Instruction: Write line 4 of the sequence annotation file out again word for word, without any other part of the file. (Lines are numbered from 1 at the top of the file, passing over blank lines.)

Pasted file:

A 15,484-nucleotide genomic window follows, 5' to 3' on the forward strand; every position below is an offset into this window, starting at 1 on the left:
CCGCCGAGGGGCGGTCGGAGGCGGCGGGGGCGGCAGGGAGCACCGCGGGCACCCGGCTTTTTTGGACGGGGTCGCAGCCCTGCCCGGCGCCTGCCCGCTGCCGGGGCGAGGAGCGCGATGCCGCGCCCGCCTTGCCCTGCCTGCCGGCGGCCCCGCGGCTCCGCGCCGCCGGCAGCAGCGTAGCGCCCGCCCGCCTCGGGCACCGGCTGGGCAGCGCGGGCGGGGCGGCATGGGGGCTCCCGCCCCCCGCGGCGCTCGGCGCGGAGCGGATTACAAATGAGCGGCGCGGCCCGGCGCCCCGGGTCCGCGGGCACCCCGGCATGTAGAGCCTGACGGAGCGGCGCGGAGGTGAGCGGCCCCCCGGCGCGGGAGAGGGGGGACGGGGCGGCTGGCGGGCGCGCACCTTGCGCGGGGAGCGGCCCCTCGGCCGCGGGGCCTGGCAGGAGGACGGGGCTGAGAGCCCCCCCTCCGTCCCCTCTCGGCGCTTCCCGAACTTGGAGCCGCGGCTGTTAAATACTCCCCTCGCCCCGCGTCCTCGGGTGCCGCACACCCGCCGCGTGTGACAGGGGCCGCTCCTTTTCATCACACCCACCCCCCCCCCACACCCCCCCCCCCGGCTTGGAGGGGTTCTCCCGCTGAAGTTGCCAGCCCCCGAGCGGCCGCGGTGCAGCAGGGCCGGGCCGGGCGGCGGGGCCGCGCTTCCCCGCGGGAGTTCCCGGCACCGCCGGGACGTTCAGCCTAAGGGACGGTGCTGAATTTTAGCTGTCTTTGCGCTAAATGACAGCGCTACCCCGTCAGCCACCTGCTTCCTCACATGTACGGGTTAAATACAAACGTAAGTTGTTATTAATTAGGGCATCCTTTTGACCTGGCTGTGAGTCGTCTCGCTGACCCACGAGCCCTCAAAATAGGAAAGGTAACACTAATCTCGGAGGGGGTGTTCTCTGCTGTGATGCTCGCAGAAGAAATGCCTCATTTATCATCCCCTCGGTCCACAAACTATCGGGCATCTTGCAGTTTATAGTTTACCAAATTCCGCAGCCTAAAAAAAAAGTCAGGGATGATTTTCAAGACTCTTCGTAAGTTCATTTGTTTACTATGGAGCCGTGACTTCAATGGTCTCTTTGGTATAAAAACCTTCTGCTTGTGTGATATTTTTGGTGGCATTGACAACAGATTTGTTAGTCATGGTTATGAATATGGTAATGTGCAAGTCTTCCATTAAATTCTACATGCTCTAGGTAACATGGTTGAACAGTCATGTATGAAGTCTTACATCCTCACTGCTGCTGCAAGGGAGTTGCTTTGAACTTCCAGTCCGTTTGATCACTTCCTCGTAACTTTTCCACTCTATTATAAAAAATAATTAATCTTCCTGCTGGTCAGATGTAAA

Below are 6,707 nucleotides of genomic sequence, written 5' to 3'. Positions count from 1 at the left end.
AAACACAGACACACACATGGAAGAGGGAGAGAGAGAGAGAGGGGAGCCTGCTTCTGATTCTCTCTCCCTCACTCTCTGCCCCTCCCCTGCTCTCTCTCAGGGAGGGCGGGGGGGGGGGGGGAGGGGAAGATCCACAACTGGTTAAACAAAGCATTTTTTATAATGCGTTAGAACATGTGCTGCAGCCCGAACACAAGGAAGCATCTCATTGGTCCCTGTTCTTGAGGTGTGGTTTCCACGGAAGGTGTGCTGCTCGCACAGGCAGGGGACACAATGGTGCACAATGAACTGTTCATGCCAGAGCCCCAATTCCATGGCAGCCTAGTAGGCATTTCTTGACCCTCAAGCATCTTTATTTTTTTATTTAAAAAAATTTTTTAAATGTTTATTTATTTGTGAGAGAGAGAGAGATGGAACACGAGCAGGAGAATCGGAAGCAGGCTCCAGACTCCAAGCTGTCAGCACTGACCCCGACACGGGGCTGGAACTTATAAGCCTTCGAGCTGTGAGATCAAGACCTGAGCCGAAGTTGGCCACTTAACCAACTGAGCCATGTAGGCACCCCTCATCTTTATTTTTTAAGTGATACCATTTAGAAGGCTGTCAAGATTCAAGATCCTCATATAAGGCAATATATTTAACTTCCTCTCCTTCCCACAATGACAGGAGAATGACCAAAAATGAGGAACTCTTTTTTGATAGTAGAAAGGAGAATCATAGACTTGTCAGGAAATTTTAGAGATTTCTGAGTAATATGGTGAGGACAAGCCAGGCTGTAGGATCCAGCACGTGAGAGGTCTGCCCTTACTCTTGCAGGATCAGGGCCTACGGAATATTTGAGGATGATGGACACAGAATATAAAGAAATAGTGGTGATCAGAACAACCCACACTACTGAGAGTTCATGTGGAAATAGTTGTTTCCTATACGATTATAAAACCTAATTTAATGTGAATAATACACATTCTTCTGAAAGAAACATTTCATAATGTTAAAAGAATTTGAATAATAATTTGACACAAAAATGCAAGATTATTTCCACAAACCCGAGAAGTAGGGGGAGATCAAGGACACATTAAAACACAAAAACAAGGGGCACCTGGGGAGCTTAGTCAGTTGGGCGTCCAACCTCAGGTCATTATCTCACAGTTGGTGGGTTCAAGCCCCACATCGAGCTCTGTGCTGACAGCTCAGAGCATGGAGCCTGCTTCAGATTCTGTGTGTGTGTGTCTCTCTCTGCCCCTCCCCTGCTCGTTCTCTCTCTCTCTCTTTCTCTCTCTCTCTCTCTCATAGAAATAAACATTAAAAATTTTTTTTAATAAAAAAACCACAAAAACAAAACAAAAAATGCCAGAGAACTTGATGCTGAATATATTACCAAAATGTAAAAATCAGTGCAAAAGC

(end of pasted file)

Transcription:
AAACACAGACACACACATGGAAGAGGGAGAGAGAGAGAGAGGGGAGCCTGCTTCTGATTCTCTCTCCCTCACTCTCTGCCCCTCCCCTGCTCTCTCTCAGGGAGGGCGGGGGGGGGGGGGGAGGGGAAGATCCACAACTGGTTAAACAAAGCATTTTTTATAATGCGTTAGAACATGTGCTGCAGCCCGAACACAAGGAAGCATCTCATTGGTCCCTGTTCTTGAGGTGTGGTTTCCACGGAAGGTGTGCTGCTCGCACAGGCAGGGGACACAATGGTGCACAATGAACTGTTCATGCCAGAGCCCCAATTCCATGGCAGCCTAGTAGGCATTTCTTGACCCTCAAGCATCTTTATTTTTTTATTTAAAAAAATTTTTTAAATGTTTATTTATTTGTGAGAGAGAGAGAGATGGAACACGAGCAGGAGAATCGGAAGCAGGCTCCAGACTCCAAGCTGTCAGCACTGACCCCGACACGGGGCTGGAACTTATAAGCCTTCGAGCTGTGAGATCAAGACCTGAGCCGAAGTTGGCCACTTAACCAACTGAGCCATGTAGGCACCCCTCATCTTTATTTTTTAAGTGATACCATTTAGAAGGCTGTCAAGATTCAAGATCCTCATATAAGGCAATATATTTAACTTCCTCTCCTTCCCACAATGACAGGAGAATGACCAAAAATGAGGAACTCTTTTTTGATAGTAGAAAGGAGAATCATAGACTTGTCAGGAAATTTTAGAGATTTCTGAGTAATATGGTGAGGACAAGCCAGGCTGTAGGATCCAGCACGTGAGAGGTCTGCCCTTACTCTTGCAGGATCAGGGCCTACGGAATATTTGAGGATGATGGACACAGAATATAAAGAAATAGTGGTGATCAGAACAACCCACACTACTGAGAGTTCATGTGGAAATAGTTGTTTCCTATACGATTATAAAACCTAATTTAATGTGAATAATACACATTCTTCTGAAAGAAACATTTCATAATGTTAAAAGAATTTGAATAATAATTTGACACAAAAATGCAAGATTATTTCCACAAACCCGAGAAGTAGGGGGAGATCAAGGACACATTAAAACACAAAAACAAGGGGCACCTGGGGAGCTTAGTCAGTTGGGCGTCCAACCTCAGGTCATTATCTCACAGTTGGTGGGTTCAAGCCCCACATCGAGCTCTGTGCTGACAGCTCAGAGCATGGAGCCTGCTTCAGATTCTGTGTGTGTGTGTCTCTCTCTGCCCCTCCCCTGCTCGTTCTCTCTCTCTCTCTTTCTCTCTCTCTCTCTCTCATAGAAATAAACATTAAAAATTTTTTTTAATAAAAAAACCACAAAAACAAAACAAAAAATGCCAGAGAACTTGATGCTGAATATATTACCAAAATGTAAAAATCAGTGCAAAAGC